Here’s a screenshot of an example task – It’s asking the user to try to fix a value that contains two dashes instead of a decimal point. The user has the options to say “Yes I can fix this”, ”Refer this to an expert”, “It’s actually fine” etc.
The question site
The question site is aimed at non-technical users. It allows them to form queries to retrieve data, without requiring any knowledge of query languages. They form the question in a human-readable way, using a mixture of selectable question fragments together with free text input. An example: Give me ALL … GP SURGERIES … in … LONDON…
A finally, the data site.
The data site is targeted at the developer community. and is powered by the enriching parts of the data such as: their metadata What types of data are actually in the datasets (postcodes, dates, measurements) What they could potentially link to…
So that’s where we are so farFeedback & questions?
TheLinkedGov extension for Google Refine @danpaulsmith
What is LinkedGov? A community project aiming to make public data more usable Cleaning Improving access Enriching Linking @danpaulsmith
Data flow Cleaning tasks ✖ Question site LinkedGov Import database existing & data core components(CSV, Excel, data XML) (Data is stored as machine- .linkedgov readable data) .org @danpaulsmith
What is Google Refine? “A power tool for working with messy data” “cleaning it up”, “ transforming it”, “extending it”, “and linking it” @danpaulsmith
Spreadsheet softwareSpreadsheet software Google Refine Single-cell editing Bulk-editing Create & input data Use & transform existing data Document-based Data-based Allows extensions to be installed @danpaulsmith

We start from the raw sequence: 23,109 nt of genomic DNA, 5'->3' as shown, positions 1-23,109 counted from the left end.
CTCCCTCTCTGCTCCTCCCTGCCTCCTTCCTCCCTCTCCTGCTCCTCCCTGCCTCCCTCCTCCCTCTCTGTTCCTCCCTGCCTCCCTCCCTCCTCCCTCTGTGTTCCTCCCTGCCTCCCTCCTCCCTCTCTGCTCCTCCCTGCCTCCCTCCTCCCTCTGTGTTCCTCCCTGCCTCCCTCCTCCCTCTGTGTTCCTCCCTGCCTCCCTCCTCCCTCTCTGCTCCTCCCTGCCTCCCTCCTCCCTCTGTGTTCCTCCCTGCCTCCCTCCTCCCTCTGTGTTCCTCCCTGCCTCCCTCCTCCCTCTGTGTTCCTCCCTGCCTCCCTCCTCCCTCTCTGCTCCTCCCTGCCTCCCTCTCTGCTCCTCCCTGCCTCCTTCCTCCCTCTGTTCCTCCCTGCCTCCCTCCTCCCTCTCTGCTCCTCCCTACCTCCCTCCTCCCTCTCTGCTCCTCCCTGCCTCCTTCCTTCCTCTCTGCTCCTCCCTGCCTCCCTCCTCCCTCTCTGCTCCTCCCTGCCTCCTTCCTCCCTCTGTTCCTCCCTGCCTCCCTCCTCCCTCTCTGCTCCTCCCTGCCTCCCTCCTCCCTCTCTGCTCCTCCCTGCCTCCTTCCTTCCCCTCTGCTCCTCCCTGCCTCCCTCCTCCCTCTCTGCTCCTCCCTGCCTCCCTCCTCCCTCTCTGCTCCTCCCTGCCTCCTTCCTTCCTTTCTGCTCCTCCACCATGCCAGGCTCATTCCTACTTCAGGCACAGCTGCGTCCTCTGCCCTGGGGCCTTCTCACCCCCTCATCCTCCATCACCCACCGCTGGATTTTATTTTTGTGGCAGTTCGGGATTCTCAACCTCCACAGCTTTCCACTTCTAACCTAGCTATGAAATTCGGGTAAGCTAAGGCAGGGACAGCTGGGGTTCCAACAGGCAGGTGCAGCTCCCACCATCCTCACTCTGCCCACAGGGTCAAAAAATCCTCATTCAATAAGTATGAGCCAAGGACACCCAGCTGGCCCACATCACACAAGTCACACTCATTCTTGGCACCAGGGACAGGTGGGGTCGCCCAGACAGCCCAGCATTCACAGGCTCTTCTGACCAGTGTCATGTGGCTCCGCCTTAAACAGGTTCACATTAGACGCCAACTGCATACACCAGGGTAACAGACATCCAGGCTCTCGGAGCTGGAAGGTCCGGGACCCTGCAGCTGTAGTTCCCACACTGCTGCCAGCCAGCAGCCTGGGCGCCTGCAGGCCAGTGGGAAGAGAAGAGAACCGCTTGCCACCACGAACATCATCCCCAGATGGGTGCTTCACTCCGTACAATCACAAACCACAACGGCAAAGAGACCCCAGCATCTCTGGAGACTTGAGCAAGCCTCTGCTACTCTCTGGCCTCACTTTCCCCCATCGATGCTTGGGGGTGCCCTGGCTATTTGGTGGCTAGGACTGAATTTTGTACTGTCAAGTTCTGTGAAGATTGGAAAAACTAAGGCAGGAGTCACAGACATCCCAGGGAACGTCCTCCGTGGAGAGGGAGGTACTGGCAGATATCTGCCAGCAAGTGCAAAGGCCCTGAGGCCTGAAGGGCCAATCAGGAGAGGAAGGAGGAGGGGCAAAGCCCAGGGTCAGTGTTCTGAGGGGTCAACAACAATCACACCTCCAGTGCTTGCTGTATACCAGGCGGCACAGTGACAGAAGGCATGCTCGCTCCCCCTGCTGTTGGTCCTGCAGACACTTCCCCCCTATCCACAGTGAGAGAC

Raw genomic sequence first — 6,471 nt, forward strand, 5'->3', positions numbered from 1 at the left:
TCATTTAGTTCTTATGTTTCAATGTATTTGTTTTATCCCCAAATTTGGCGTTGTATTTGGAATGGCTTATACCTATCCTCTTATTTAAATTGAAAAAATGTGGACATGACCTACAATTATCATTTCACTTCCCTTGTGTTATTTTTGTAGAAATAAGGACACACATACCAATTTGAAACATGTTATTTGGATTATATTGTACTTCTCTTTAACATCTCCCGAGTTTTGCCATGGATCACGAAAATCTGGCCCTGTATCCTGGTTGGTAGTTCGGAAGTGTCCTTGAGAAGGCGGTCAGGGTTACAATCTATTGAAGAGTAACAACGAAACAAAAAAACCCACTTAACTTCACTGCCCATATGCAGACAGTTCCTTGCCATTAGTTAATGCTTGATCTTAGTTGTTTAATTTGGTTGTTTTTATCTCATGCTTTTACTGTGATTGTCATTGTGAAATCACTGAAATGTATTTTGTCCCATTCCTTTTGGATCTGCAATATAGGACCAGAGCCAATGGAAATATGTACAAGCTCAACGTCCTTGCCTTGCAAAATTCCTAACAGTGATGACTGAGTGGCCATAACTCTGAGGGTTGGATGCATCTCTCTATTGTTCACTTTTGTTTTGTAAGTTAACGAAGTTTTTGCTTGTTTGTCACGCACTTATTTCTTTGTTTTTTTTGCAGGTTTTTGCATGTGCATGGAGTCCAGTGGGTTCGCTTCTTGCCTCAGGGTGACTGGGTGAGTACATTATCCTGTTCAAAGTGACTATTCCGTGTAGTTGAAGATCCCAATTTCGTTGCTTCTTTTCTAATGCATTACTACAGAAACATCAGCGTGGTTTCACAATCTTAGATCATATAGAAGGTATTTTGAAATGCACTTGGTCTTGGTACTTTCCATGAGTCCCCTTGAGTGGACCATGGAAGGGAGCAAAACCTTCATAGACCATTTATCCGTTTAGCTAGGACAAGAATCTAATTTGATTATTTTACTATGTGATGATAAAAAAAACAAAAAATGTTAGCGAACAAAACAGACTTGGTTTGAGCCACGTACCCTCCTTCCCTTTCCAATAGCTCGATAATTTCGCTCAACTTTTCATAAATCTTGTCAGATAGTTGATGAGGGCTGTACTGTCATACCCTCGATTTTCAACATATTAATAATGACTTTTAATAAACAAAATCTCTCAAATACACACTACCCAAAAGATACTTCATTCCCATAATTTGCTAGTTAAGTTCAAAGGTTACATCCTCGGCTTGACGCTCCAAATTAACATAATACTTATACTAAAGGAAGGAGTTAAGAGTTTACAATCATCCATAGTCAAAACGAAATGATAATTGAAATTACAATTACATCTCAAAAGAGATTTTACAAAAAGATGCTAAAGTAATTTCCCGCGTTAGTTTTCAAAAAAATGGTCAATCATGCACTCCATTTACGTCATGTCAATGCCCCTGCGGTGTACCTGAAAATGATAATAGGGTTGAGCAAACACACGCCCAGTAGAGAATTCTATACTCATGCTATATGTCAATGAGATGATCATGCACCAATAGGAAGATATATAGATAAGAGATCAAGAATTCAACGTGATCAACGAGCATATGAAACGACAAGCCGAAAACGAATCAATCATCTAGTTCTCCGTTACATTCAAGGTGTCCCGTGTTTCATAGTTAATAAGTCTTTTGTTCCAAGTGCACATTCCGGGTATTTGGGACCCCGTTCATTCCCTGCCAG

What a machine understands before (CSV, TSV, Excel) Column Column Column Column Column Column ColumnRow number word number word date number numberRow number word number word date number numberRow number word number word date number numberRow number word number word date number numberRow number word number word date number number @danpaulsmith
What a machine understands after (machine-readable format) Water Temp Name Gas/hour Postcode Date Height /hourBuilding Celsius string kWh Postcode date m3 metresBuilding Celsius String kWh Postcode date m3 metresBuilding Celsius string kWh Postcode date m3 metresBuilding Celsius string kWh Postcode date m3 metresBuilding Celsius string kWh Postcode date m3 metres @danpaulsmith
The power of linking Latitude & Postcodes Dates Measurements longitude GP Surgery NHS events GP Surgery energyNHS geo data address data data use data @danpaulsmith
Data flow Cleaning tasks ✖ Question site LinkedGov Import database existing & data core components(CSV, Excel, data XML) .linkedgov (Data exists as linked data) .org @danpaulsmith